Must a Deed be Recorded to be Valid in Florida?

Property Deed Forms and House

Under Florida law, an unrecorded deed that is notarized and delivered, will be valid as between the parties (the grantor and grantee). However, as far as creditors or purchasers, an unrecorded deed is void because there was no notice of the transaction. Deeds are usually recorded upon execution as a practical matter to avoid any future ownership issues. 

Why Should a Deed be Recorded in Florida?

 Although a deed’s validity may not rely on whether the deed is recorded, recording a deed comes with its benefit and protections. Recording is the act of placing a document, such as a deed, into official county records. This provides a traceable chain of title that becomes helpful in the event there is a dispute between parties with competing claims to a property. 

What are Florida’s Recording Requirements?

Per Florida statute § 695.26, in order for the recording to be valid, a deed must:

  • Contain the property’s current owners (grantors) and new owners (grantees) names and mailing address;
  • Include a prepared byprovision that states the name and address of the natural person that prepared the deed (as opposed to an organization);
  • Be signed by each current owner and witness; and
  • Be properly notarized.

The statute also requires the deed to have a three-inch square on the top right-hand corner of the first page of each document as well as a one-inch by three-inch square blank space on the top right-hand corner of each subsequent page of the document. 

Can a Mistake be Corrected in a Recorded Deed in Florida?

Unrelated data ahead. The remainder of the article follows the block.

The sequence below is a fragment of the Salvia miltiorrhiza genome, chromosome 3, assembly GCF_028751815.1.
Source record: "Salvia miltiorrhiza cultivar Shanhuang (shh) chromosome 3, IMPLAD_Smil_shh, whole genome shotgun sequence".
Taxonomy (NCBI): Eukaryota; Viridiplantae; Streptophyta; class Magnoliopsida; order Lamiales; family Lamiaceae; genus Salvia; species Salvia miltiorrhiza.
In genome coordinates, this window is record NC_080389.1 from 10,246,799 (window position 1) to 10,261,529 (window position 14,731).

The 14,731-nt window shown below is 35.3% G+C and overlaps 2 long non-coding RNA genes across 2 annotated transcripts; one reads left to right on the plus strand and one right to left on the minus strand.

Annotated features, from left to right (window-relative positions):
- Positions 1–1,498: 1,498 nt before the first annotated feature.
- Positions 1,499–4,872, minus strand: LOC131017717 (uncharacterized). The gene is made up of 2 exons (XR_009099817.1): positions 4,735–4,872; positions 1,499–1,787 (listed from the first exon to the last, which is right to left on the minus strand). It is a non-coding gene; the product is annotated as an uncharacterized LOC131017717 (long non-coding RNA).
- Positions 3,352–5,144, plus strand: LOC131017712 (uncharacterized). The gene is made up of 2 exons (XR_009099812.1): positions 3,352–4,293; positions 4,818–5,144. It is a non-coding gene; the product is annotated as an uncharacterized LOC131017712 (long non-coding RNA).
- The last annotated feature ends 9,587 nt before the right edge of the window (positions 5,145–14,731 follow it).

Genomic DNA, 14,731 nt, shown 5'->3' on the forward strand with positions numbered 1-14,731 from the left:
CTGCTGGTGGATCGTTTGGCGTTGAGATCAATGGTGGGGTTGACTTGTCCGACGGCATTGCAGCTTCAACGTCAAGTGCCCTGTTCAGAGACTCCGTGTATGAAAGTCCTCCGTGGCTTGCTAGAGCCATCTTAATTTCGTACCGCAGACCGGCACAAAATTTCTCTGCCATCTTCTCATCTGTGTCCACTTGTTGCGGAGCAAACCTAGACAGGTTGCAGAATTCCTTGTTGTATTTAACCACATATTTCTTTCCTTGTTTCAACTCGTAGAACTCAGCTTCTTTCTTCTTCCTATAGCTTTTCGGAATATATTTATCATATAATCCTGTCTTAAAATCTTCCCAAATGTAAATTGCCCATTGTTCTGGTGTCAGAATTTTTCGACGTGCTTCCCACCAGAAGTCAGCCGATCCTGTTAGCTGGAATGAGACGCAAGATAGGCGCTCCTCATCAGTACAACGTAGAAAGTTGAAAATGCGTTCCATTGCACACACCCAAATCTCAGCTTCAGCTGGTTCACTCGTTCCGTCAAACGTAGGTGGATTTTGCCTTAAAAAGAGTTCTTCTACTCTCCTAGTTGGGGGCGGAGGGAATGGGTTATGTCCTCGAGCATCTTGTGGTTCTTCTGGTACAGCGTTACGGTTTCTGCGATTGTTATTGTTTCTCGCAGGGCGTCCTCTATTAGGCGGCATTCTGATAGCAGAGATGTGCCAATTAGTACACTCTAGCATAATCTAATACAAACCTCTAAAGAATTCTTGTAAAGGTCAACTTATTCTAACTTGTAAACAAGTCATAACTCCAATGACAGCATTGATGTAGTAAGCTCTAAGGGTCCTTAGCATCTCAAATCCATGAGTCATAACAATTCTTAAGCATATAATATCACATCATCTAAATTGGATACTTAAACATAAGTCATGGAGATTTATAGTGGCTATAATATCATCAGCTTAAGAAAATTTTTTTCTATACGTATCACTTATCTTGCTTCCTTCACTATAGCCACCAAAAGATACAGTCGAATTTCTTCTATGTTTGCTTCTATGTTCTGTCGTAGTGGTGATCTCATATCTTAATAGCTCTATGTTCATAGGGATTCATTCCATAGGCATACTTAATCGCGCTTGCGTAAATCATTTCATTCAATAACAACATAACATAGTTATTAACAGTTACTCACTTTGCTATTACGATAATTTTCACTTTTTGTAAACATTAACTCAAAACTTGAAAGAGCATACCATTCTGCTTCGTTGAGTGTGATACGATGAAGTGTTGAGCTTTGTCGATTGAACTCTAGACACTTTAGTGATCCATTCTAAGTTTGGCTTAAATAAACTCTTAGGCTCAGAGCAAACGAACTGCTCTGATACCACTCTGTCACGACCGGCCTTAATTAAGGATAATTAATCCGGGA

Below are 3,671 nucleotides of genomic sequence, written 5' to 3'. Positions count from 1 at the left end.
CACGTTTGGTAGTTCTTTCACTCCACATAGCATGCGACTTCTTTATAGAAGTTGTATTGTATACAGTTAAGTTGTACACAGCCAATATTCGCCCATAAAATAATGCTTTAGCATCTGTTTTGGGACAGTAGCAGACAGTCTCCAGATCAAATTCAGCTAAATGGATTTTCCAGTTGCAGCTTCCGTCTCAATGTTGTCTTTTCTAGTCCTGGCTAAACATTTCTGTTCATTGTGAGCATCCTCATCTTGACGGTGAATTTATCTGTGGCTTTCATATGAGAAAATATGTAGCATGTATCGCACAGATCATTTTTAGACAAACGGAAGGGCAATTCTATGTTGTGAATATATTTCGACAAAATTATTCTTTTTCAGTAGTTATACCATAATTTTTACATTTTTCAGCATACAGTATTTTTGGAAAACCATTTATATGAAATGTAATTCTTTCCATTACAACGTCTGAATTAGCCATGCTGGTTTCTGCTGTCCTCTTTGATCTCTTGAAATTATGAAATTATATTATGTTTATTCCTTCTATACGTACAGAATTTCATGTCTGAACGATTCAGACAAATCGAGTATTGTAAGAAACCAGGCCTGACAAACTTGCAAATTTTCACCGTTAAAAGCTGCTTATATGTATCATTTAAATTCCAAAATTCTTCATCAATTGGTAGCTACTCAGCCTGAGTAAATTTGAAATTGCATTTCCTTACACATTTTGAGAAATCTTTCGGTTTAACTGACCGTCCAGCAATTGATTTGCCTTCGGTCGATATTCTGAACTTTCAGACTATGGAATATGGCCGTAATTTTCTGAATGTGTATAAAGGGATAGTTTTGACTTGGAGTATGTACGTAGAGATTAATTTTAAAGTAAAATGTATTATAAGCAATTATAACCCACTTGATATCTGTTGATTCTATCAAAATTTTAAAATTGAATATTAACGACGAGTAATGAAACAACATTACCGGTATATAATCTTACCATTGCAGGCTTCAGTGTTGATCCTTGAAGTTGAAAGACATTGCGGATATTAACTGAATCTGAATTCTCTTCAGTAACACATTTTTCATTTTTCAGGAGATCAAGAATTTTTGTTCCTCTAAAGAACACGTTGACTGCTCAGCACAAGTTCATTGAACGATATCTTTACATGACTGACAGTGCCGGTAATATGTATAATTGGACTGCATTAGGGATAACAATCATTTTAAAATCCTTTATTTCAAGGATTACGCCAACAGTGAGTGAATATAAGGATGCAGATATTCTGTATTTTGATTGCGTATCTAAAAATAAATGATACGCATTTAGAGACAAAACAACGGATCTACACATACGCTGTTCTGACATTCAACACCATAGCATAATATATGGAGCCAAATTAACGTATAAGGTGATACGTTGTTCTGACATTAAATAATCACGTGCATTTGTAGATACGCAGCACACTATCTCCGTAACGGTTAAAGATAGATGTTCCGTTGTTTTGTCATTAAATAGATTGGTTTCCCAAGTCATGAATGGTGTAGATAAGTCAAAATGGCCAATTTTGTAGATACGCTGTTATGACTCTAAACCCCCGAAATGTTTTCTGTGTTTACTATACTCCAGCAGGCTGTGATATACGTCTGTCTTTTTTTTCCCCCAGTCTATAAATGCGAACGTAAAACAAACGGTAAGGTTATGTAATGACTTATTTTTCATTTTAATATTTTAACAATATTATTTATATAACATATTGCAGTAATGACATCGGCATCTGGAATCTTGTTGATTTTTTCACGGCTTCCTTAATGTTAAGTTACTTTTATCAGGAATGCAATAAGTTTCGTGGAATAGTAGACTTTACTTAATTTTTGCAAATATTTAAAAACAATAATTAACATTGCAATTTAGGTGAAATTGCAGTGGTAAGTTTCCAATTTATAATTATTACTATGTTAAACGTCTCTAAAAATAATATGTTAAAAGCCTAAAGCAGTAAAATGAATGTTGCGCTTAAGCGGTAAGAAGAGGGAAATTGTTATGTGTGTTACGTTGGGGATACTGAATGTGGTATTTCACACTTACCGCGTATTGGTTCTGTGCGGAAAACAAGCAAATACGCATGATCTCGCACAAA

An error such as a typographical mistake or omission in sections of an original deed may be corrected with a “corrective deed.” A corrective deed must have the same necessary elements for a legal conveyance present in order to be valid. This is the signature of the deed by the grantor in the presence of two witnesses, signature of the witnesses and proper notarization. 

Is Florida a Notice State?

Yes, Florida statute §695.01 provides that under Florida law, a subsequent buyer who purchases real property without notice of a prior mortgage, will prevail against the prior buyer. By recording a conveyance of real property, this places creditors and subsequent purchasers on what is called “constructive notice” of the prior conveyance.   

EPGD Business Law is located in beautiful Coral Gables, West Palm Beach and historic Washington D.C. Call us at (786) 837-6787, or contact us through the website to schedule a consultation.

*Disclaimer: this blog post is not intended to be legal advice. We highly recommend speaking to an attorney if you have any legal concerns. Contacting us through our website does not establish an attorney-client relationship.*

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